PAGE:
When I was a kid, my parents told me the story of our friend's daughter who set out to make herself a hard-boiled egg for dinner by putting the egg in the freezer. "Boiled, duh," my dad said. I would never have made that mistake, even at age 10, but hard boiled eggs have remained somewhat of a mystery to me. Sometimes the shell slips off, sometimes it doesn't. Everyone has tricks: put eggs in water before it boils. Turn heat off and let sit for 20 minutes. Old eggs won't work. The water to egg ratio is critical.

Everyone has been lying to me and I finally figured it out. Making hard boiled eggs in which the shell easily slides off is actually not that hard. I've done it three times with this method that I found in The Silver Spoon (love this book) and it's worked every time.

Fill pot with salted water (it helps soften the shells) and when it boils, slip in your eggs. Boil for 10 minutes then remove eggs and cool in cold water/ice bath. Peel under running water. 

the sun will come out

As summer approaches with the speed of lightning, our apartment is back to bright, hot mornings when we all fight for a shady spot at the table. And now we have a new breakfast that mirrors the outdoors. As Mack says, "Sunny-side Schtup." The kids love to break their own yoke and dip bacon or toast into it. Today Mack said: the sun is coming out from the clouds. Outside and on our plates!

shakshuka

I first had Shakshuka at the Fagen estate in East Hampton. Their chef who used to work at Mimi's Hummus, prepared the Middle Eastern dish for 10 people and we ate it at a long table by the pool. I've been wanting to make it since and when I found out Aimee and Marc were coming to brunch (she's allergic to seafood so no lox) it was the perfect time.  I made Melissa Clark's shakshuka — delicious, cheap and easy. You don't need a private chef for this. In fact you can make it mostly ahead of time (add eggs after guests arrive) and serve family-style in middle of table with warm pita.

breakfast pasta

A stupid-simple, obvious ripoff on carbonara, but the kids liked it (mostly for the name though nothing about this dish is not delicious) and it added some protein to the usual plain pasta dinner. It also inspired our enthusiastic discussion of: "why can't you eat pasta for breakfast or breakfast for dinner?!" Next up: veggie pancakes?

BREAKFAST PASTA

  • 1/2 lb spaghetti
  • 1 egg
  • 2 slices turkey bacon
  • Parmesan cheese

    Cook spaghetti and add 2 tbsp of the cooking water to raw egg. Beat egg and stir into pasta with crumbled bacon and cheese. 

DIY egg muffins

It was Michael's morning to sleep in so when the kids lost interest in the epic car race across the living room, I came up with this project. I greased some muffin tins and beat some eggs in a pourable measuring cup. Then I gave them a choice of toppings on a plate: crumbled turkey bacon, cheese, sauteed red peppers/onions and pumpkin seeds (a new favorite in our house—we pretend they are little bugs.) I poured the egg and they added their choice of toppings to their muffin tin. We made one for Michael too even though he was still sleeping. 

I can't say these were a huge hit but many factors other than their inherent yumminess may have contributed to their failure. First, kids were now fighting because they had been indoors too long. Then Michael, hungover from a night of whiskey with the boys, was not hungry because he had had a late night love affair with a taco stand. I did get credit for trying. Michael said he appreciated my spirit in the face of adversity. Met with continued resistance I continue to try to entice the boys to eat new things. I am Super-Feeder. I will not be defeated!!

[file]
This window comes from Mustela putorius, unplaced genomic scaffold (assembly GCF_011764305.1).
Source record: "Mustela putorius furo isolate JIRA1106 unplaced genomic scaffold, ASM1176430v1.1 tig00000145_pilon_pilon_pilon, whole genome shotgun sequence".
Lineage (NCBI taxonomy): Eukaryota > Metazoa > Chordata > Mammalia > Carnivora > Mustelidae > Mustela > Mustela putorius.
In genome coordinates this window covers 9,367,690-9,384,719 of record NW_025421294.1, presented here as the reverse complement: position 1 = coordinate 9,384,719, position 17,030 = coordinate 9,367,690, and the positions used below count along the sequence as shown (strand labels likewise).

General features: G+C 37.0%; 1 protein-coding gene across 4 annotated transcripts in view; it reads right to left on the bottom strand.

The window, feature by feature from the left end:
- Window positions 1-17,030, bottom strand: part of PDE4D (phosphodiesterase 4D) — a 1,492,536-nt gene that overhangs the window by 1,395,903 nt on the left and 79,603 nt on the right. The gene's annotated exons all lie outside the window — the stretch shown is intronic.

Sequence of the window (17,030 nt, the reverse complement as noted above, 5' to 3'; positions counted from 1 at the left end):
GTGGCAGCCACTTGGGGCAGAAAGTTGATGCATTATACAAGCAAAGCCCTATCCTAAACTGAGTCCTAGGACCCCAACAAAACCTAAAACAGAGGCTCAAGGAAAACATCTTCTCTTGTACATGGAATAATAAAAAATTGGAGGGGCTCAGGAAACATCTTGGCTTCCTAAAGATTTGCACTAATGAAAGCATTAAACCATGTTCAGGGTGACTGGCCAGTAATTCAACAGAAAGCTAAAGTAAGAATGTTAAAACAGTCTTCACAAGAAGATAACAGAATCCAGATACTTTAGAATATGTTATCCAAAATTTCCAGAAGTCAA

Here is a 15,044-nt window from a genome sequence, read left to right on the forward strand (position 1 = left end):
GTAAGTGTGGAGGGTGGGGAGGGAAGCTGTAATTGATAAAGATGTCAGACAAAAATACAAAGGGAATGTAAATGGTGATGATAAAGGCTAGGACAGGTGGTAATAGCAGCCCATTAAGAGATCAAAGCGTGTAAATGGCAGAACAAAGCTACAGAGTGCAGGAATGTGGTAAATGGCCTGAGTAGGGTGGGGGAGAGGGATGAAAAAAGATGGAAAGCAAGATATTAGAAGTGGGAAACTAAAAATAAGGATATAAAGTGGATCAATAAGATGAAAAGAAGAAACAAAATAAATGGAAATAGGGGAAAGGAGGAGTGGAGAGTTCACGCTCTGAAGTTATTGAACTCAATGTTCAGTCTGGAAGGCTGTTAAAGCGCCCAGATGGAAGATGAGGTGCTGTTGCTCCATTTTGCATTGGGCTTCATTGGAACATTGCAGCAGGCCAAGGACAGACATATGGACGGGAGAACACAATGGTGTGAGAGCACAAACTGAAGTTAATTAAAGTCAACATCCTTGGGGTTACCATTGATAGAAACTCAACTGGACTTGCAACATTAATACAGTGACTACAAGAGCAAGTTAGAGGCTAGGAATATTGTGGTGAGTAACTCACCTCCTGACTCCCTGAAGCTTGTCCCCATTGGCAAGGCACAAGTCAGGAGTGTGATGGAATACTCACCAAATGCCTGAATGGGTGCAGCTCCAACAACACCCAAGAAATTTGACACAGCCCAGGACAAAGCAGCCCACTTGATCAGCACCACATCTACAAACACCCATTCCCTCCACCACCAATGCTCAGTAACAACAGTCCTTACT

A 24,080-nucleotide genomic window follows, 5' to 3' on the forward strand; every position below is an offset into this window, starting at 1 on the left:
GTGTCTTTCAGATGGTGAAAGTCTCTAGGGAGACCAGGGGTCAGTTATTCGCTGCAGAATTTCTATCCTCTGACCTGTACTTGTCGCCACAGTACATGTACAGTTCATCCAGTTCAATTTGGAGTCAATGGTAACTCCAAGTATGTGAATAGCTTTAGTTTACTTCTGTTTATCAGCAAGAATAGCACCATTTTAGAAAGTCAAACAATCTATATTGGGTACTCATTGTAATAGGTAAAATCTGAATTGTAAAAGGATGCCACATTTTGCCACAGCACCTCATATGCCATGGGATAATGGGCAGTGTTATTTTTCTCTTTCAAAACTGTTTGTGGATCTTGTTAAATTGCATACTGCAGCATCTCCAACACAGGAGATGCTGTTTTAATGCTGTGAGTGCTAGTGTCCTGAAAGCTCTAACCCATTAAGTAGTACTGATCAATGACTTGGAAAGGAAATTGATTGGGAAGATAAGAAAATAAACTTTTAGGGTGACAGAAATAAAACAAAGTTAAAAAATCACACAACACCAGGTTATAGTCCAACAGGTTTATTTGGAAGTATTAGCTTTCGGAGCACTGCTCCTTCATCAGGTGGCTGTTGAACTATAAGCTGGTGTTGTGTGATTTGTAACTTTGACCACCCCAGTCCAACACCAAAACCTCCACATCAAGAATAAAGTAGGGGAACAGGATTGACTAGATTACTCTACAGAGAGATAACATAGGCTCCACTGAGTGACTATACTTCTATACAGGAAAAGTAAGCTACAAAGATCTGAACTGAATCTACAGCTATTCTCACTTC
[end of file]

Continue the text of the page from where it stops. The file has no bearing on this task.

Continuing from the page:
favorite recipe of 2014

My favorite new recipe this year, and the favorite of many New York Times readers apparently, is Velvet Chicken Breasts with mustard sauce  It's very easy to make and can be prepped ahead of time. The actual cooking only take a few minutes on the stove. The chicken is incredibly dense and moist almost like you'd find from a sous vide machine.

The Velveting technique--used in a lot of Chinese cooking to marinade meat pre-wok-- involves soaking the chicken breasts in a mixture of egg whites and cornstarch. (You whip the whites then blend in the starch to create a foam.)  Breasts can sit here for a few hours.

Next you make a simple sauce of mustards and creme fraiche which can also hang out in the fridge until dinnertime. When it's time to cook, saute the chicken very briefly in vegetable oil or melted butter. It's not long enough for them to even brown but when the egg white marinade touches the hot oil, it turns into a thick skin-like coating around the still raw breast. Remove the breasts and heat the sauce mixture in the pan. Then finish the chicken in the pan by gently heating through. 

crack sauce and other spicy stuff

In February we went on a week-long family vacation with the Davis/Chases. We stayed in Puerto Adventuras- a gated community about an hour south of Cancun on the Riviera Maya. In a beautiful house! With a chef!

We didn't intend to have a culinary-themed trip but it sort of turned out that way, mostly because we met Martine, the house chef. Every day he cooked us breakfast (huervos rancheros, eggs and cheese on tortillas, a chicken casserole), and on a few lucky nights, he made dinner (like baked fish fillet: Marinate fillets for five minutes with lime, salt and pepper, olive oil and garlic. Bake for 10 min.)

He was incredibly skilled and inventive, especially with his hot sauces of which he claimed to have created 100. Here are the secret recipes for my favorites:

Spicy Sauce #52*
Wrap 1 and 1/4 red onion quartered, 5 peeled garlic cloves, 2-3 habeneros* in tin foil and put on high burner on stove for 5 minutes each side. Then place veggies in blender w.3/4 c olive oil, 2 tbsp white vinegar, 1 tsp salt and ground pepper. Blend until smooth.

(* It turns out after trying this at home that habeneros in the US are WAY more spicy then the habaneros in Mexico. Martine used 7 which in the US would blow your mouth off so I decreased and feel free to go even lower for a milder sauce. )

Spicy Red Sauce #75
Grill 4 tomatoes cut up, 4 peeled garlic cloves, one onion quartered and a few chilies until soft. Blend with olive oil, chicken broth, salt and pepper. (serve w. fish

Garlic Butter Sauce (for fish*)
Heat minced garlic, butter, olive oil, lime juice, salt/pepper and cook on stovetop

Chile Oil
Guajillo peppers chopped and olive oil. Cook on stovetop.

** PHOTOS BY BEVERLY CHASE